Tanja: I think they should consider all of the above depending on what their needs are. Lean principles and rapid prototyping are already used by many large corporations to help them innovate.
Working with startups can be great for a corporate, but there also needs to be a significant level of dedication from the corporate to achieve actual progress and real results.
Successful collaboration is about using a startup’s products to solve internal challenges or partnering with them to create a new service for your clients. It might also mean acquiring a startup before they become your biggest competitor.
Phiippe: My bet? “Corporate power and startup agility.”
Taking the best of those two worlds offers a huge potential.
That is why so many big organizations are now implementing lean innovation methods or trying to cooperate with startups. The existing network, the brand, existing technology or infrastructure are all aspects that you can find within corporates and that help internal innovation teams to develop their solution faster. On the other side, rigid internal processes can slow down extremely which leads to frustration within the team. The combination of applying startup-methodology and cooperating with startups in specific cases is very promising. Startups can help you speed up things, this is one of the reasons why we promote and recommend this approach.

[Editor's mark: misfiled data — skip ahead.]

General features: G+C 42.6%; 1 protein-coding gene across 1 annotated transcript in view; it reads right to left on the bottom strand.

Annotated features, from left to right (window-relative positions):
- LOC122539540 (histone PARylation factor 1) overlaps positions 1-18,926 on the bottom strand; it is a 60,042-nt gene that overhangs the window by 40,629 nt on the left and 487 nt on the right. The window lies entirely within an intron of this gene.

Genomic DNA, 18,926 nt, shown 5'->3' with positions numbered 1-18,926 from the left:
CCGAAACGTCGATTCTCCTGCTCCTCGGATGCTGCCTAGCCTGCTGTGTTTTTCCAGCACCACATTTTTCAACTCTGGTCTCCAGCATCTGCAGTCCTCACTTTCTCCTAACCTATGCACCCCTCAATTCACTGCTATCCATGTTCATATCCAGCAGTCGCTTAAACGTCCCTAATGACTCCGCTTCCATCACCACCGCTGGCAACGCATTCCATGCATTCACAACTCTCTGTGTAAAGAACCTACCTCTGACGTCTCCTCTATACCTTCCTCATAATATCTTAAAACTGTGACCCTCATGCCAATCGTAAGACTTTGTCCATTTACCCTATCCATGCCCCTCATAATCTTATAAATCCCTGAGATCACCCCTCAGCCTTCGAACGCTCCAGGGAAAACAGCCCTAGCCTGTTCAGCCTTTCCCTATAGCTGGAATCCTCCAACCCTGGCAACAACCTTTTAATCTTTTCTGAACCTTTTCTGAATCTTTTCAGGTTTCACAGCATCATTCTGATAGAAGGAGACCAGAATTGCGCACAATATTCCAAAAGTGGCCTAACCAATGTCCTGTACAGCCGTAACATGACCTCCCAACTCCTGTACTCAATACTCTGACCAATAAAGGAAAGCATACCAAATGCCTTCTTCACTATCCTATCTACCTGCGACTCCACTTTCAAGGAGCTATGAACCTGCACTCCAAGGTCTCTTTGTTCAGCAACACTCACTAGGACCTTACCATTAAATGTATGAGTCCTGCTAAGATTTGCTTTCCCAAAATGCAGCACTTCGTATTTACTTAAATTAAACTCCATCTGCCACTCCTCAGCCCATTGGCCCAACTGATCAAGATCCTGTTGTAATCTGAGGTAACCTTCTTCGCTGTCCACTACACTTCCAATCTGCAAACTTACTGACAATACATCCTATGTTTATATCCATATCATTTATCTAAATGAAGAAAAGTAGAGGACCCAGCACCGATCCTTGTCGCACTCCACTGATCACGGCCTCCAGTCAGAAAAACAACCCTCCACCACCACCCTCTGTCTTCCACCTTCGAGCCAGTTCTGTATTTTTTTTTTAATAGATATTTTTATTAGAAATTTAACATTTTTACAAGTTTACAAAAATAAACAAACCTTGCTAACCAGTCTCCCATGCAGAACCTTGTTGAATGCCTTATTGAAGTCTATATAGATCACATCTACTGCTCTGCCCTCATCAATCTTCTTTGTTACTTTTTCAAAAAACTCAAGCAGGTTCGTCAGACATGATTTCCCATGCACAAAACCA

Jan: This is a great question! I would say all are potential solutions to slightly different problems the corporate could be experiencing. But if we got talking some more and it came up that they were starting from a blank sheet and trying to figure out which of the 3 solutions might offer the best ROI over time, I would definitely say “be like a start-up”. I don’t mean that the entire organisation should be structured like a startup, but they should invest in creating their own “army of intrapreneurs” as I discuss in this keynote so that employees can act in an entrepreneurial manner.